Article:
@AndrewRayCode
Contributor

@trueter did you run into this issue and do you have any insight as to why you did port - 1 in your config?

@AndrewRayCode
Contributor
AndrewRayCode commented Jun 28, 2016 edited

Ok, finally got somewhere with the DllPlugin. I'm going to document everything I know here, for now, because the information on this is scattered, hard to find and sometimes convoluted. There are still many unknowns in this process, and I will update this reply if any of the unknowns are clarified.

Warning: It's easy to do this incorrectly. You can actually double your build size by accidentally bundling your dependencies into the Dll bundle and your main bundle. Several people in this thread have said the DllPlugin gave them no speed up, but I wonder if it was just a configuration issue.

Warning: These steps are currently specific to this project, and more specifically to webpack-dev-middleware. However the DllPlugin can be used in any Webpack project.

Warning I haven't set up the final script tag to work in a production build (yet), but it should be straightforward.

TL;DR dll.config.js and dev.config.js and hard code <script src="http://localhost:3001/dist/app.js" charSet="UTF-8"/> into Html.js but you might want to read this anyway!

Reducing My Hot Reload Time From 15s to 4s With The DllPlugin

I still have more work to do on optimizing (next will try HappyPack), but this is a serious improvement already.

My Specific Problem

I have many large asset files that are being built into my bundle. I'm building a 3d game using React and the model files are in JSON, so I have many MB of 3d model data to load. Even though they're going through the file loader, they still get built into the main bundle. I'm also including large Javascript libraries, like Three.js.

Webpack Is Slow

Out of the box, Webpack isn't efficient. In fact, it's surprising it works the way it does. Webpack treats everything, both your source and your dependencies, as one big bundle. Even in development mode. What this means in practice is that if you change any source file, ALL Javascript files, including dependencies, are re-processed and re-bundled. You can see why this would be slow. I believe this happens even if you use the CommonChunks plugin. If you change your source file, even with CommonChunks, the common chunk will get re-written (I could be wrong but that's what the last section of this post suggests).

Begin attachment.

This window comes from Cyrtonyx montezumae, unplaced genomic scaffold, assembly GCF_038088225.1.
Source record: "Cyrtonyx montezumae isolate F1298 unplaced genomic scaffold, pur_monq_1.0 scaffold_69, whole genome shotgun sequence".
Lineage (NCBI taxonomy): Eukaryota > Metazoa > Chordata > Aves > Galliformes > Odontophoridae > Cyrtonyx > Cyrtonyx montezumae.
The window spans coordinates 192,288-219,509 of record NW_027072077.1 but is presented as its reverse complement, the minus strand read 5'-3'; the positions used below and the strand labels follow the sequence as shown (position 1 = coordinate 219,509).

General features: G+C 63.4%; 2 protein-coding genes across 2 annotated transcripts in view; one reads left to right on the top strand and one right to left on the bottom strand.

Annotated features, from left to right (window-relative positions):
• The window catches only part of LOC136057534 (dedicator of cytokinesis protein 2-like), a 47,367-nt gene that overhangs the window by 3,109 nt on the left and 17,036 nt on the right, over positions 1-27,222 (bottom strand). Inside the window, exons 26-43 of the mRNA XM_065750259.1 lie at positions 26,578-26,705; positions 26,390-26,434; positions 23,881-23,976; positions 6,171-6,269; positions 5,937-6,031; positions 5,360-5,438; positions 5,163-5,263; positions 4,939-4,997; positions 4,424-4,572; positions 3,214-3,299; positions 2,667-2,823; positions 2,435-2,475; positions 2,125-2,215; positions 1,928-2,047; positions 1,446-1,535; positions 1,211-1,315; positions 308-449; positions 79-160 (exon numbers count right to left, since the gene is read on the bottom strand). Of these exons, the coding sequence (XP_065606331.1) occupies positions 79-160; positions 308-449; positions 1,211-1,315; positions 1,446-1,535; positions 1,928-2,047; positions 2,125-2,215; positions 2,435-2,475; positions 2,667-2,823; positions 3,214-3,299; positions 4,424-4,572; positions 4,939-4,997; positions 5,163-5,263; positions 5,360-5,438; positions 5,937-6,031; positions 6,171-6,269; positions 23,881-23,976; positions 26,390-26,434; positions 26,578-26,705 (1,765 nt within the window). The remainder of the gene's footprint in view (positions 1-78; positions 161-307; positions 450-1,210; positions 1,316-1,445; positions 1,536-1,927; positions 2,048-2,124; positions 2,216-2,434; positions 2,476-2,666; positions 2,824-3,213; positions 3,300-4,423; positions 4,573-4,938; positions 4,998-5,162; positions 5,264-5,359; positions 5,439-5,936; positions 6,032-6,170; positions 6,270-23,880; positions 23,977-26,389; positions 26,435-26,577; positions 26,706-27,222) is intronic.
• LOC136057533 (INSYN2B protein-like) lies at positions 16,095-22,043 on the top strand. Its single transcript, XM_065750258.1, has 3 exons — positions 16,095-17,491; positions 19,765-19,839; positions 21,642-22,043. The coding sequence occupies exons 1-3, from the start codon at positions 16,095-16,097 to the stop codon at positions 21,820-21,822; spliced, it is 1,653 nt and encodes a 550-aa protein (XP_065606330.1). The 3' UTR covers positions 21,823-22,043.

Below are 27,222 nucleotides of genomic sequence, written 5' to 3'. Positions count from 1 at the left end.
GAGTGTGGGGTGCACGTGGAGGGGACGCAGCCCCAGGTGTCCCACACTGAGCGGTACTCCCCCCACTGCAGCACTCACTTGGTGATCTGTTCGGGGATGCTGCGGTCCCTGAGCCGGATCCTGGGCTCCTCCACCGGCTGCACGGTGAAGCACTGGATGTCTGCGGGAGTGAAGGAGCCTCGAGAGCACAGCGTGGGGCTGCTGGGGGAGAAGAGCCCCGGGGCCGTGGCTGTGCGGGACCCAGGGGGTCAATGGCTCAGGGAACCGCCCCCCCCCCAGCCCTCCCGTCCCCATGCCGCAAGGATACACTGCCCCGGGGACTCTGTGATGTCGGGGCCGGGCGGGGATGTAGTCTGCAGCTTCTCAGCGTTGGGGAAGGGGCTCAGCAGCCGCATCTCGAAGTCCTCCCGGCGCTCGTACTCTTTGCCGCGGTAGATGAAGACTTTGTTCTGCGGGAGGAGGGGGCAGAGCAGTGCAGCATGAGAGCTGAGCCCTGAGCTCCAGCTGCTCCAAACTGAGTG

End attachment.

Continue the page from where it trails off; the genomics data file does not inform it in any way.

What Is The DllPlugin?

Really, if you think about it, we don't want Webpack to touch our third party dependencies more than once. That's where the oddly named DllPlugin comes in. I don't know why it reuses the Windows development "Dynamically Linked Library" terminology, but that's what it stands for. The basic workflow is this:

  1. Create a separate, one time build step that uses the DllPlugin
  2. Run this one-time build step before your dev server. It creates both a bundle file containing your third party code, and a "manifest" file, which maps require paths to built Webpack ids, so your app code (via Webpack) knows how to find them at runtime.
  3. Modify your webpack dev config to use the DllReferencePlugin to point to the manifest file(s) built in step 2.

Don't overlook the importance of caching this manifest file. Without the DllPlugin it's re-created every time for every code change, as in Webpack walks all your dependencies to build it. Caching it for third party node modules seems like a good idea to me!

Setting up the DllPlugin

You have two options here. You can either create an entirely separate Webpack config file for the Dll build, or you can modify your existing dev.config.js file to build the Dll files if you set an environment variable. The benefit of an environment variable switch is less code duplication, the downside is it's harder to read and makes the config file more confusing. The downside of a separate file is you'll probably duplicate some config options, violating the DRY principle. I don't think either option is ideal, so go with personal preference. For this tutorial, I'm going to create a separate dll.config.js file.

Creating The Dll Configuration File

This will be a modified copy of your dev.config.js file. We'll go over each thing you need to change.

I've put the my completed dll.config.js file online for you to reference.

Every step below is done in a copy of webpack/dev.config.js that I arbitrarily name webpack/dll.config.js

1) Add an entry for your main app, but name it something different. Also it must be an array, not a single string.

entry: {
  app_assets: [ './src/client.js' ],

According to this comment, if you don't include your main entry file, the main webpack-assets.json manifest file won't include your runtime static assets like CSS, JS, etc.

2) Add an array of the third party vendor code to go into the cached manifest and bundle:

entry: {
  app_assets: [ './src/client.js' ],
  vendor: [
    'react',
    'react-dom',
    ...
  ]

How did I come up with this list? Based on an earlier comment, I modified webpack-dev-server.js to set quiet: false and noInfo: false, started the dev server, then manually copied anything starting with ./~/ into the vendor: [] array. Well, most things. I excluded Webpack-looking things like the css-loader which appears in that list.

One gotcha here is if you try to include 'babel-runtime' (which is a huge dependency) in the array it will fail, complaining it can't find it. I don't know why, but change it to 'babel-runtime/core-js'.